Volume 54, Issue 5
  • ISSN: 0002-9637
  • E-ISSN: 1476-1645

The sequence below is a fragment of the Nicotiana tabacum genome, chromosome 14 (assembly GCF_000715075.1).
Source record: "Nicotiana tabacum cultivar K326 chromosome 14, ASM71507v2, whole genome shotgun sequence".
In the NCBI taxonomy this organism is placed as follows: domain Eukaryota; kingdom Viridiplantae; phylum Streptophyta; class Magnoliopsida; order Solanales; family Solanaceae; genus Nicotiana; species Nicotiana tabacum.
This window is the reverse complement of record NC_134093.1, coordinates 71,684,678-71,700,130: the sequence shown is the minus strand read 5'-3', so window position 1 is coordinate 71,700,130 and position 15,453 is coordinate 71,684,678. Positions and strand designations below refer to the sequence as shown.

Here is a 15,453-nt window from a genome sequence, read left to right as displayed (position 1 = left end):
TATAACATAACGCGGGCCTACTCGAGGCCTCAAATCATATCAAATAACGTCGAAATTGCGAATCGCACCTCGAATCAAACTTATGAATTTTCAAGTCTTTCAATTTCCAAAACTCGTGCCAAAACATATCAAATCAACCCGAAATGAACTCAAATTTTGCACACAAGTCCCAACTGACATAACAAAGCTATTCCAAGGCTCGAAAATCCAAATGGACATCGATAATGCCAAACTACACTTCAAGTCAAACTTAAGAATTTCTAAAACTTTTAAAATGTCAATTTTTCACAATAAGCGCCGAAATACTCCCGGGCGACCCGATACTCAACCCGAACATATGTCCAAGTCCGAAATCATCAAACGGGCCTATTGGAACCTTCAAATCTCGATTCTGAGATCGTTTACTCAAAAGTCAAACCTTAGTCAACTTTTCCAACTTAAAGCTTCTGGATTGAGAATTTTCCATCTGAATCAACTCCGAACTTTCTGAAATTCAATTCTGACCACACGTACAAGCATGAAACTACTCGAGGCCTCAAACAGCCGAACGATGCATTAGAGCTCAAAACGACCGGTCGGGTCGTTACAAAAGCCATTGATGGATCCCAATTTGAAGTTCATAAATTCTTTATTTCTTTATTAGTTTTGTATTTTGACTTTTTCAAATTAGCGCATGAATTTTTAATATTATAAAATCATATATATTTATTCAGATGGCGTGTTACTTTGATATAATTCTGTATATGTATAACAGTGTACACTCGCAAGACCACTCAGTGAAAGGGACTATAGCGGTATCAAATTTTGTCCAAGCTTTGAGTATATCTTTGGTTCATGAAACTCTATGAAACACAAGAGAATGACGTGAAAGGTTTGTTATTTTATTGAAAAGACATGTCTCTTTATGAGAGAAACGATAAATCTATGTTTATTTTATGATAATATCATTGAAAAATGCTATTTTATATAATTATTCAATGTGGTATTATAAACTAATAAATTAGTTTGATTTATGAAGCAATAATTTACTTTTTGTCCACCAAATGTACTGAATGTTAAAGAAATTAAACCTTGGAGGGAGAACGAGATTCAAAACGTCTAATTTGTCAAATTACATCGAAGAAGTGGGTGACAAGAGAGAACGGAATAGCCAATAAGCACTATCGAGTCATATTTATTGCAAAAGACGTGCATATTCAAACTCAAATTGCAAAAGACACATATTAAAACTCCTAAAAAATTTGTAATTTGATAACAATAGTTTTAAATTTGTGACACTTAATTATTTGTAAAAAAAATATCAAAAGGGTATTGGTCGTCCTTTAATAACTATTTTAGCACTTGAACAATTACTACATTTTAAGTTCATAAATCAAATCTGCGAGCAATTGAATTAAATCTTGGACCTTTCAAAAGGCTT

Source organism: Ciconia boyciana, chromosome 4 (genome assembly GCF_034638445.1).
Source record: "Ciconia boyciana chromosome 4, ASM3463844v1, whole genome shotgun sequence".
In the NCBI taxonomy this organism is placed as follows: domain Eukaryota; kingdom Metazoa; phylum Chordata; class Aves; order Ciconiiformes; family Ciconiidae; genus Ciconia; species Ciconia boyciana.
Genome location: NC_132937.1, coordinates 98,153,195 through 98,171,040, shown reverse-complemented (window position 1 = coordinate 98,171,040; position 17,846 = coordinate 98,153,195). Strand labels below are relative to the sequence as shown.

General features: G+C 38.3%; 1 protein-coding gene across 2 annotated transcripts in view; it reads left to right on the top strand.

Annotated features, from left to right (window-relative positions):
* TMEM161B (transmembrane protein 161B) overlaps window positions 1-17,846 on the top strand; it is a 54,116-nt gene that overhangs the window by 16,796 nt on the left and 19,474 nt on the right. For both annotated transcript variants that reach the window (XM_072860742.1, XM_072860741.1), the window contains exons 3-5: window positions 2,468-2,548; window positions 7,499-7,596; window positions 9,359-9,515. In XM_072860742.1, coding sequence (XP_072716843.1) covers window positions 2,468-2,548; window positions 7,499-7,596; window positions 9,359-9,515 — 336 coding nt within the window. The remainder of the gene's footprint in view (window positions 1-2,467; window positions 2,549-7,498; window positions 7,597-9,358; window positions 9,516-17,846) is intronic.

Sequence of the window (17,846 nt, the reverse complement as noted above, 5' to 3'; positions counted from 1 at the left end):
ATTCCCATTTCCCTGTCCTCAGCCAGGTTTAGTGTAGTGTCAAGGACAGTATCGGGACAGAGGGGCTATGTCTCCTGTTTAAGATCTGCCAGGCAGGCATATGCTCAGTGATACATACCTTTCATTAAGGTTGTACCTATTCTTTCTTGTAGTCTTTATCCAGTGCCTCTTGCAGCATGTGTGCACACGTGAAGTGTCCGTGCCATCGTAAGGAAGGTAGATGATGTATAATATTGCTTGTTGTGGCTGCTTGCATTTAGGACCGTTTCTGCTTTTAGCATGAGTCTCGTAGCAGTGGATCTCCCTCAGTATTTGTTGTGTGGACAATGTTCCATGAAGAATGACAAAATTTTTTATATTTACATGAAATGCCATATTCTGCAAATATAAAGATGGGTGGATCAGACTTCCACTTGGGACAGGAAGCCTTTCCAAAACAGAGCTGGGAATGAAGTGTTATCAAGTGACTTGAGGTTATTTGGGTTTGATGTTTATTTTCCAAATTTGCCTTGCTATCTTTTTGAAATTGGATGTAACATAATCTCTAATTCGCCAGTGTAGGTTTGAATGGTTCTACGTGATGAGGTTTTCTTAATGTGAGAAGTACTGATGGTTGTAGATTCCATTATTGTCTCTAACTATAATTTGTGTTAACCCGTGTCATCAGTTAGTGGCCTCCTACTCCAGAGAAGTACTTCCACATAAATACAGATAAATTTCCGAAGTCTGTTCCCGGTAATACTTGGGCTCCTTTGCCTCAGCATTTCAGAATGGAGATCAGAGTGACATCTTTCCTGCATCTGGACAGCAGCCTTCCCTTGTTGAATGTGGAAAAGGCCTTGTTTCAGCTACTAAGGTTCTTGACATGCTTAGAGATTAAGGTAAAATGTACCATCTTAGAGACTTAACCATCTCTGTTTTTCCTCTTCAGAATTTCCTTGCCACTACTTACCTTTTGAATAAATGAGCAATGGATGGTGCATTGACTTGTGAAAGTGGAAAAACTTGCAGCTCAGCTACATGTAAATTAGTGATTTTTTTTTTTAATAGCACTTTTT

Growth of the human malaria parasite, , within the red blood cell (RBC) requires external Ca and is associated with a markedly elevated intracellular Ca concentration, [Ca]. We used Ca flux studies and patch clamp recordings to examine the mechanisms responsible for this increased [Ca]. The Ca flux studies indicated that net Ca entry into parasitized RBCs (PRBCs) is 18 times faster than into unparasitized RBCs. This increased accumulation rate is too rapid to be explained by inhibition of the Ca extrusion pump, an ATPase that keeps the [Ca] of unparasitized RBCs exceedingly low. Acceleration of the preexisting Ca entry, mediated by a divalent cation carrier, also cannot explain Ca accumulation in PRBCs: there are fundamental differences in substrate preference and in the effects of external Ca on Ca efflux between unparasitized RBCs and PRBCs. Patch clamp of intact PRBC surface membranes revealed rare unitary channel openings not observed on unparasitized RBCs. With 80 mM CaCl in the patch pipette, this channel carried inward current, suggesting Ca entry at a rate comparable with the observed Ca flux. These data indicate that the malaria parasite induces a novel pathway in the host RBC membrane for Ca entry and suggest that this pathway is a Ca-permeable channel.


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